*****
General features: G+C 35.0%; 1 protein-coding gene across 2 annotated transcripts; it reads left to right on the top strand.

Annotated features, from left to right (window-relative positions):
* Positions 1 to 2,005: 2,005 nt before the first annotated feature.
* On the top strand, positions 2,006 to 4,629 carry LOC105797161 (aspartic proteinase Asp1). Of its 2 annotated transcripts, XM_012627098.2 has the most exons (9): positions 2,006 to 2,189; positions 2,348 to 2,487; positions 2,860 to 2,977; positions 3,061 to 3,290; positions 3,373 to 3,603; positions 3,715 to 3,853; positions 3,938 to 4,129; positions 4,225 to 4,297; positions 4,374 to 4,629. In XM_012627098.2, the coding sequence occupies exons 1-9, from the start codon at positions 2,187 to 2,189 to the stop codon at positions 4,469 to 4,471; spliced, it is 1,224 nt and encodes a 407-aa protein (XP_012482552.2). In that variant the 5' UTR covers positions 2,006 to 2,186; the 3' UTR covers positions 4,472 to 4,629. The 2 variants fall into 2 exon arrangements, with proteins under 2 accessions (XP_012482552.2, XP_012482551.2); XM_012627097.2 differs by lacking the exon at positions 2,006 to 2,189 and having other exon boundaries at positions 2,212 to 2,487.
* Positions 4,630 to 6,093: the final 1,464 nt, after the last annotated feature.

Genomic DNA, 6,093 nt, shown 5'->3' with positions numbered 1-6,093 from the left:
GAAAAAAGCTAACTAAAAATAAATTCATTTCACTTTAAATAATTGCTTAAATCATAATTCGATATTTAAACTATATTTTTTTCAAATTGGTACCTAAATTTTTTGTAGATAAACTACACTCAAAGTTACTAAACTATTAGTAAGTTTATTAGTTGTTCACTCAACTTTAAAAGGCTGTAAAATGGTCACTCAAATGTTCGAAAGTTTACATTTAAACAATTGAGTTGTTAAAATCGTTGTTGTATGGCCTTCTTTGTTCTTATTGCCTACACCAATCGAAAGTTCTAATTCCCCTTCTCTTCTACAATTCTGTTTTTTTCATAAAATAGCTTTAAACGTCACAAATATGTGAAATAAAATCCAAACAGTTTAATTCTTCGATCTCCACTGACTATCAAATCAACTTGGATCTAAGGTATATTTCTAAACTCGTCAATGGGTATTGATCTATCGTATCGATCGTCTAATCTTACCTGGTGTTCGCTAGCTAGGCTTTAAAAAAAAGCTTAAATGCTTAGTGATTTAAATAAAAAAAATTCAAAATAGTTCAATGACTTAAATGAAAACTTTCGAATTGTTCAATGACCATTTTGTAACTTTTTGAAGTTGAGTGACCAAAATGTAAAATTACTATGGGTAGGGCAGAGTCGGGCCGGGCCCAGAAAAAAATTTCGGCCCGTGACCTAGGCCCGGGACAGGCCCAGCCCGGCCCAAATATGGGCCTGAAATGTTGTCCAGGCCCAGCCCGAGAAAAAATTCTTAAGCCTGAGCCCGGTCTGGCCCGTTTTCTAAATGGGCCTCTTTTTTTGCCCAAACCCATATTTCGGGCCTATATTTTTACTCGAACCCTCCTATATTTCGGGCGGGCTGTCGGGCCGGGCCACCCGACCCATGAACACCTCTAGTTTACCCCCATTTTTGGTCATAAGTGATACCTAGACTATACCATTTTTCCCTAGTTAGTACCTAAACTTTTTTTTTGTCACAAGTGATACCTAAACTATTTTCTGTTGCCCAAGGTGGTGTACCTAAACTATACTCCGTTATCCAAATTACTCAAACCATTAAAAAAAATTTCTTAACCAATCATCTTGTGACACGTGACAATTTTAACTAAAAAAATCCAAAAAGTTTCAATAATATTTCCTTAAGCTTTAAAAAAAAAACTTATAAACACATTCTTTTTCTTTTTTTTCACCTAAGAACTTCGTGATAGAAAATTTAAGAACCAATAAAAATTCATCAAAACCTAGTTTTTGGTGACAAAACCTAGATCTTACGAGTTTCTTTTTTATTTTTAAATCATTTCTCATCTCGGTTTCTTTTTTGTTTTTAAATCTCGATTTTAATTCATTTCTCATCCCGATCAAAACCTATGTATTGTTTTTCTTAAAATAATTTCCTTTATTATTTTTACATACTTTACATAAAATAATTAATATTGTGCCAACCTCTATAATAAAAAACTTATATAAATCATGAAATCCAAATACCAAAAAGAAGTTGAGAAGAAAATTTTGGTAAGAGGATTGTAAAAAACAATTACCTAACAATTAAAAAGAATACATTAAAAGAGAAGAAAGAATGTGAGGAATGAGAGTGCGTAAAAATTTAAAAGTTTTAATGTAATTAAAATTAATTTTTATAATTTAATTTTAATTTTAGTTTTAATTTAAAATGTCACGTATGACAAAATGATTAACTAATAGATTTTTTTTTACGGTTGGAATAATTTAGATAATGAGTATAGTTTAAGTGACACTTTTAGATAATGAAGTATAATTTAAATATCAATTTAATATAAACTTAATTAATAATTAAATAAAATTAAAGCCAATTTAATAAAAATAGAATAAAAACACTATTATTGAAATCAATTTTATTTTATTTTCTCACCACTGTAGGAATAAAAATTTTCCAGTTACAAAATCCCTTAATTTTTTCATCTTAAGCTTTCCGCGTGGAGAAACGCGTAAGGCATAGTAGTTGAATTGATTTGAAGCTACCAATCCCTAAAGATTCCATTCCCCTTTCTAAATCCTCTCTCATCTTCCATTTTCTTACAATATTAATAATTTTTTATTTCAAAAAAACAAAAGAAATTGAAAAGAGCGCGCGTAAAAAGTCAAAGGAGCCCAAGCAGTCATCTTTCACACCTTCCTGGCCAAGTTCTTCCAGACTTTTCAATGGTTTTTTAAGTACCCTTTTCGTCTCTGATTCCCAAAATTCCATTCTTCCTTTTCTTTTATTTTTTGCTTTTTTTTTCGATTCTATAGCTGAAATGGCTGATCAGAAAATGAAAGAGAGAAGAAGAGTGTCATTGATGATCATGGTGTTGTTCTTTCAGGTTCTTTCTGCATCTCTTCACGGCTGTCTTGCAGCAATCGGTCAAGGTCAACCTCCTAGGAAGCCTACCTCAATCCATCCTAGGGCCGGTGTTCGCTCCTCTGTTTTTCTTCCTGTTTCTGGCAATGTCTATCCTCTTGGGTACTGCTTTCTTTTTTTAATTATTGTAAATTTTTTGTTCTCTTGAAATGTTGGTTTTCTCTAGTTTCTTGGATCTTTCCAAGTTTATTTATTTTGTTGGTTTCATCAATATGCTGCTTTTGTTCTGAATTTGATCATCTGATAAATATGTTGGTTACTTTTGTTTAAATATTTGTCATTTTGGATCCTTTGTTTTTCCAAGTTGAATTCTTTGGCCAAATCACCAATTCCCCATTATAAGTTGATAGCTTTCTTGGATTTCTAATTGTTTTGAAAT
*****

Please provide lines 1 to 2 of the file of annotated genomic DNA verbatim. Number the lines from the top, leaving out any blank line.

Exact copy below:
General features: G+C 35.0%; 1 protein-coding gene across 2 annotated transcripts; it reads left to right on the top strand.

Annotated features, from left to right (window-relative positions):